Practically in the shadow of this amazing geological feate, Diamond Head, I listened to an excellent lecture by author and communication/creativity consultant, Sam Horn. She answered the question of what to say when people ask, 'what's your book about?'. If you ever get the chance to see this lady speak do it, she is compelling.
'First she said, don't tell what your book is about, tease them to incite curiosity and interest'.
If you ramble on then they will tune you out and you'll have lost them. The worst thing you can do it bore people. If they start to get that faraway look in their eyes or keep glancing around for exits, you're talking too much and not engaging them.
'Don't explain your book, ask them something to turn it into dialogue'. A statement leads to a dead end, while a question leads to a conversation.
'Don't do run on rhetoric, give a real life example using imagine or 'have you ever' type of questions'. This gets them to relate to your story in some small way.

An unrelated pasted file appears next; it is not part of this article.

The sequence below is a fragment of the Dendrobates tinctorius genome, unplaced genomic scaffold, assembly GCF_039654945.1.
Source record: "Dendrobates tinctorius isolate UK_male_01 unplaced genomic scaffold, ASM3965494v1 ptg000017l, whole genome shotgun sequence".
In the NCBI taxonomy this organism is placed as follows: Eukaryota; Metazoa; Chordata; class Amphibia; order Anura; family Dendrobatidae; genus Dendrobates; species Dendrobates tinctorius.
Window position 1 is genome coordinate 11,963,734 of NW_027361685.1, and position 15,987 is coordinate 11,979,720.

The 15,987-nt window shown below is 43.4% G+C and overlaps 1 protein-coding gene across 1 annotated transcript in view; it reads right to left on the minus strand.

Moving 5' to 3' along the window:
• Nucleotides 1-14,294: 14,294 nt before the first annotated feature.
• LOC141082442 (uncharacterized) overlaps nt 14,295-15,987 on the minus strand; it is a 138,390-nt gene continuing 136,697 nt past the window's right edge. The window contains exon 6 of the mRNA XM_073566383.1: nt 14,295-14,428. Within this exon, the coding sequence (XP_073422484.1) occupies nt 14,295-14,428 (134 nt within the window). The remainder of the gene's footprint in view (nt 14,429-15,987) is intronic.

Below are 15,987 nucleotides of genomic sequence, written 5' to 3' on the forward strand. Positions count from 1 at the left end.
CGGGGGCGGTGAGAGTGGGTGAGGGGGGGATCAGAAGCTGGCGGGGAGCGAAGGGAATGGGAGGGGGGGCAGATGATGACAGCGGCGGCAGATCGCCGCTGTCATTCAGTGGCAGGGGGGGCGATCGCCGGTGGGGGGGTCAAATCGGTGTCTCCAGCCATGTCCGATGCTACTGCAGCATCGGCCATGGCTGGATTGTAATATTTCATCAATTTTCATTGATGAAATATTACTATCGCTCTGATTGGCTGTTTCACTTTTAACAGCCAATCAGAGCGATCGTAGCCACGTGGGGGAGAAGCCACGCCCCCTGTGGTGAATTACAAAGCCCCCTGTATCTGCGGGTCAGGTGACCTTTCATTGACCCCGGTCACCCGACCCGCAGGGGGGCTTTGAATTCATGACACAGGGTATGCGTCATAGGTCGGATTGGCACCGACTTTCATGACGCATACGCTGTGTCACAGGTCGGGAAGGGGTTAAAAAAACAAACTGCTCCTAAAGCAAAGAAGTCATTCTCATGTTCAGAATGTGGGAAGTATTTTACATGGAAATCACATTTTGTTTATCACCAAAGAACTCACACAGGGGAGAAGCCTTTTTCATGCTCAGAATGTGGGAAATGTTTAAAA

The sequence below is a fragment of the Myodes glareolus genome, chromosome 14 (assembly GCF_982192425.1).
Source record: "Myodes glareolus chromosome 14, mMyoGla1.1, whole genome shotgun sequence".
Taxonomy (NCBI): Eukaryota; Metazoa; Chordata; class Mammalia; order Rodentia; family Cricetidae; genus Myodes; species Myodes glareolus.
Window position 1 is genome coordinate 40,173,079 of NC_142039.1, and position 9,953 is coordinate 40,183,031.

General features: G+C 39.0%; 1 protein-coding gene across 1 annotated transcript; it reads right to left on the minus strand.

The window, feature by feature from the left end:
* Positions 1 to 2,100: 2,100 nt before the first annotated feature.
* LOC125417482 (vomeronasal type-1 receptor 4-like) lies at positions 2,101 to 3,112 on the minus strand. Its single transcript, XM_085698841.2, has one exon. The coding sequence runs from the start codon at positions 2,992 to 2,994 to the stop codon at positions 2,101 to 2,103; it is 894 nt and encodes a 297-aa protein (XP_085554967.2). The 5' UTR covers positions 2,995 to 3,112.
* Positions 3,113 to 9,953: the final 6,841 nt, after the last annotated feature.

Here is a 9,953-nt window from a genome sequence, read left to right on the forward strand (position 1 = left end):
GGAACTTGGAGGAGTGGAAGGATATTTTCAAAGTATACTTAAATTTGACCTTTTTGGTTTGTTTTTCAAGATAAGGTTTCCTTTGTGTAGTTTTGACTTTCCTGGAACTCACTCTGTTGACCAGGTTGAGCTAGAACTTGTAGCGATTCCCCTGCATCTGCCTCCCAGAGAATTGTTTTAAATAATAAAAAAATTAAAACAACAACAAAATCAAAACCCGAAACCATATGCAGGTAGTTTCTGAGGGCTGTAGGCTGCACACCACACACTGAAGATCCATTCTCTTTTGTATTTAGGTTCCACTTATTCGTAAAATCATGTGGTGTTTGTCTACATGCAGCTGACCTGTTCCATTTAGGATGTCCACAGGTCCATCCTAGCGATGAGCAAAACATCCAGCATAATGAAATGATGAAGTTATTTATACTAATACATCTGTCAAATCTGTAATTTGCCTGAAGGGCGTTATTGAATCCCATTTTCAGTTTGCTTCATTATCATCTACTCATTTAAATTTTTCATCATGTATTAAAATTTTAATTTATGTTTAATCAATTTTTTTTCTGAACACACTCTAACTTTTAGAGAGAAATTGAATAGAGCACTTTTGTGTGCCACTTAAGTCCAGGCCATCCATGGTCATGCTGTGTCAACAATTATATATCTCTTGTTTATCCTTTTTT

'Don't confuse them, finish with an airtight sound byte'. Give words that have a rhythm of rhyme, something memorable. Make it memorable!
'Don't lecture, but do link your project to something familiar or fond'. What book, novel, or author are you like? Be careful when doing comparisons though, an agent or editor may also want to know what's unique about your project (my words).
This is only a fraction of Sam's advice, forty five minutes wasn't nearly enough time to cover everything in her amazing repertoire. For more of Sam's invaluable advice check out her website, it may just help launch your career!